See also: Convergence in Action in Insurtech  

SMA has been following the insurtech startup trends since 2013. Currently, we track approximately 1,200 insurtechs. It is definitely a fluid number. Some startups go out of business, and others come in to fill the void at a regular pace. In the 2013-2015 timeframe, the insurtech startup landscape was a tsunami of activity – it was difficult to get one’s arms around what was happening. In the latter half of 2017, some strong realities emerged. SMA’s recently released research findings have revealed several major insurtech trends or themes that are specific to insurance and have meaningful implications for the industry. In response to the “is this real” question, three of the 10 themes anchor the insurtech movement firmly in reality.

  • Insurtech has spread to all tiers and lines of business – Originally, most of the activity was in personal lines and health. Now, of the P&C contingent, which SMA data indicates is 39% of all the activity, a little over half is personal lines; 35% is commercial lines; 13% is workers’ comp. Historically, technology providers have targeted particular tiers for their sales efforts. The startup community targets insurance business problems without a specific tier focus. What this means is that insurers of all sizes are able to adopt insurtech-provided technology. SMA partnering data shows that there are insurtechs with customers ranging from top 10 insurers down to single-state insurers. The bottom line: The fact that insurtech is not focused on the top echelon of global players but rather on business problems across the insurance ecosystem lends itself to the “it’s real” theme.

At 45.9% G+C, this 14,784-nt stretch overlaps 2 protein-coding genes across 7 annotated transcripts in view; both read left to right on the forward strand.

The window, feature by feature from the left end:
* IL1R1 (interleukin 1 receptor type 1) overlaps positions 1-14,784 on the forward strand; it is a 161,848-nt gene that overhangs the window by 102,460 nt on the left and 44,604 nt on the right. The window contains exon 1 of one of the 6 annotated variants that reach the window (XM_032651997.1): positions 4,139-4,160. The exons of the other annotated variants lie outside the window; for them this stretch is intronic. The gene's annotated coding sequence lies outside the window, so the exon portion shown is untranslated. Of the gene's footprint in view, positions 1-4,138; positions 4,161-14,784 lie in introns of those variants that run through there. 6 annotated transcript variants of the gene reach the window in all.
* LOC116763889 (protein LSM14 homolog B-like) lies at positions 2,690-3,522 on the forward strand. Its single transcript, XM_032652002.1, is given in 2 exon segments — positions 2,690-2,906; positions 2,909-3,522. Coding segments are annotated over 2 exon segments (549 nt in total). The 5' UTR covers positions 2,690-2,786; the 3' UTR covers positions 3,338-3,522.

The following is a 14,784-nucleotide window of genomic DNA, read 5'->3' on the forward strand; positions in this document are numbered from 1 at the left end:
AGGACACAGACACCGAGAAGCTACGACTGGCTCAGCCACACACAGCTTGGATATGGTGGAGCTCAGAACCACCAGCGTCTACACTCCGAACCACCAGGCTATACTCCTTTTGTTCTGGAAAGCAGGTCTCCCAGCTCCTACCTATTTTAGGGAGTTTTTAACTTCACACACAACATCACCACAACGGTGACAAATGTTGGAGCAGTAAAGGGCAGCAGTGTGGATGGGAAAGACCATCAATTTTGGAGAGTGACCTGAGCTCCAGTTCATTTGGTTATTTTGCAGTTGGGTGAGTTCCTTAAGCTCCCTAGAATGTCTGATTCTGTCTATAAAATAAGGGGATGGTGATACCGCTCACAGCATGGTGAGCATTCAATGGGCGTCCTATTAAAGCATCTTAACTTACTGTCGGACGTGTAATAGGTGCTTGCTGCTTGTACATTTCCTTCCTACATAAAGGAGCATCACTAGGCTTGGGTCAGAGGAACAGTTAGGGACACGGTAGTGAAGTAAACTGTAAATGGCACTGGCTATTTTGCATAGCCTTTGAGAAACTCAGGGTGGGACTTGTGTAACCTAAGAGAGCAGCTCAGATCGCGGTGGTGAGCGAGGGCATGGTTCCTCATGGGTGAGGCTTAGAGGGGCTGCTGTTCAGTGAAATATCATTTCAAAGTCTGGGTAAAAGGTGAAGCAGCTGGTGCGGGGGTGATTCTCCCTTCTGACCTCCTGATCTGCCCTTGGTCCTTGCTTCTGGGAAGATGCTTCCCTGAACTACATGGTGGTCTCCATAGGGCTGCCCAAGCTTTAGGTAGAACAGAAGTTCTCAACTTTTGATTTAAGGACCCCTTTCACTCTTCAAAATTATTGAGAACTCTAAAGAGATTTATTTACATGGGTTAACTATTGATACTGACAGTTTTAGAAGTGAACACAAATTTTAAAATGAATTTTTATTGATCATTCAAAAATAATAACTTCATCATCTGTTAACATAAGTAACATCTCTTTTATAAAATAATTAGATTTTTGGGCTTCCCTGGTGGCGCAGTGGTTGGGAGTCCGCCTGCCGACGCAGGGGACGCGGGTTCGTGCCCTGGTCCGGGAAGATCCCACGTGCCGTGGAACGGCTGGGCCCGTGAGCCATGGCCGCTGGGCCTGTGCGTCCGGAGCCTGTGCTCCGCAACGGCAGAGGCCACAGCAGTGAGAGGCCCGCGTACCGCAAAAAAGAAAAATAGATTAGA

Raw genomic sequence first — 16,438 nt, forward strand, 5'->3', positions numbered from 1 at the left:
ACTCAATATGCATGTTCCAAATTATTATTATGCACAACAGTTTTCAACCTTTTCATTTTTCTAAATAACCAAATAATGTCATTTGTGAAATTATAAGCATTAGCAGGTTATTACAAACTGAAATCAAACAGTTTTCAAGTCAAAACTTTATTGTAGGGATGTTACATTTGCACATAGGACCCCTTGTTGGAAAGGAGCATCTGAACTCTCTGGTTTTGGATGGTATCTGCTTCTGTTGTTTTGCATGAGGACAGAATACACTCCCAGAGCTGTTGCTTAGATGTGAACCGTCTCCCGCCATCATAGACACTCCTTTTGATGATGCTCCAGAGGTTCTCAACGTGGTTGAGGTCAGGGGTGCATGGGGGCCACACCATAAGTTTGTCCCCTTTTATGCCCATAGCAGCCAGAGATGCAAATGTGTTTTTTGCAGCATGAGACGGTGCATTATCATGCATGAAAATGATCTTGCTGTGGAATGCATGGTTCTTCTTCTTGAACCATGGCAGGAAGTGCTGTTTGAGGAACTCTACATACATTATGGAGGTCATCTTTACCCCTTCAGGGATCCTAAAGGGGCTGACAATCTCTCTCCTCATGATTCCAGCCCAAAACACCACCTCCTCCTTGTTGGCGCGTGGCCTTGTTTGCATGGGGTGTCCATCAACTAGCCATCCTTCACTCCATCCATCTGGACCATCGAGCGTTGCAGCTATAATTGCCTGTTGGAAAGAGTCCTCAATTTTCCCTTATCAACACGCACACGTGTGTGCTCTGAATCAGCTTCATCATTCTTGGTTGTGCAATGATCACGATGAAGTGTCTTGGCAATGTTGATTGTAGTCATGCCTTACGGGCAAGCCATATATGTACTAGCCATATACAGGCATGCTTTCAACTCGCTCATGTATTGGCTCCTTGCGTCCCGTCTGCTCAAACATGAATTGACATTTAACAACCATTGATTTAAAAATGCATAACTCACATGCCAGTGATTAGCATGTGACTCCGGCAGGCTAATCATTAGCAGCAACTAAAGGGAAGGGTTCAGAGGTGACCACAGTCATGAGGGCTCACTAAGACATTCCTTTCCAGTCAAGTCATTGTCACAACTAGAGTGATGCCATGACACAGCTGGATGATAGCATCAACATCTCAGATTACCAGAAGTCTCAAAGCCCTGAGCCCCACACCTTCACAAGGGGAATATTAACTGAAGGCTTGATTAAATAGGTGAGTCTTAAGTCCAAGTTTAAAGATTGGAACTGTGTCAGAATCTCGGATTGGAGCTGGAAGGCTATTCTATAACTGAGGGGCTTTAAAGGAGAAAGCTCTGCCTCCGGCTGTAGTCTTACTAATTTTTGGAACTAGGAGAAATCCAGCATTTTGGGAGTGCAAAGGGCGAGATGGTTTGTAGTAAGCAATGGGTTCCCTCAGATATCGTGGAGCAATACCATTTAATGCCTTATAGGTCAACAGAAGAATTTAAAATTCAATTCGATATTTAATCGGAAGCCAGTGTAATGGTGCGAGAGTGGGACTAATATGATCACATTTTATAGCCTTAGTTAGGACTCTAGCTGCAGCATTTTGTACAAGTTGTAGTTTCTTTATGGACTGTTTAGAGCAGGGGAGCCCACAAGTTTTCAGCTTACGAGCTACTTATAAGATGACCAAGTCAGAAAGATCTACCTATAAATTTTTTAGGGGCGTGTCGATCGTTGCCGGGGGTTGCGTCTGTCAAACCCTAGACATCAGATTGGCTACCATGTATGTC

• Live implementations are increasing – Not surprisingly, in the beginning of the startup movement, most of the activity was around fundraising and proofs of concept. In 2017, and continuing at an accelerating pace in 2018, insurer “go lives” are happening. Some insurtechs have 10, 12 or more insurer logos on their websites. These are not investor listings; they are the names of insurers that are rolling out capabilities in the marketplace. In particular, drone usage, smart home/connected property and connected vehicle initiatives are common and growing. The “it’s real” indicator is that insurers are not going to roll out technology that affects their customers just for the fun of it – customers are not guinea pigs. Insurers are seeing the value in insurtech offerings and are executing.
  • Insurtechs are partnering – While there is nothing wrong with a technology provider staying in their space, a long-standing trend within the insurance industry has been partnering for greater value. This has not escaped the attention of a number of insurtechs. For example, Bold Penguin and Ask Kodiak have partnered, as have Elafris and Hippo and Betterview and Understory. Mature technology providers also see the value of startup partnering; for example, Willis Towers Watson and Roost, Verisk Analytics and Driveway. Majesco partners with a network of insurtechs. The “it’s real” factor is that insurtechs are not simply attempting to see what they can do just for today – but, rather, what they can do for the long haul, to become strategic contributors within the insurers they work with.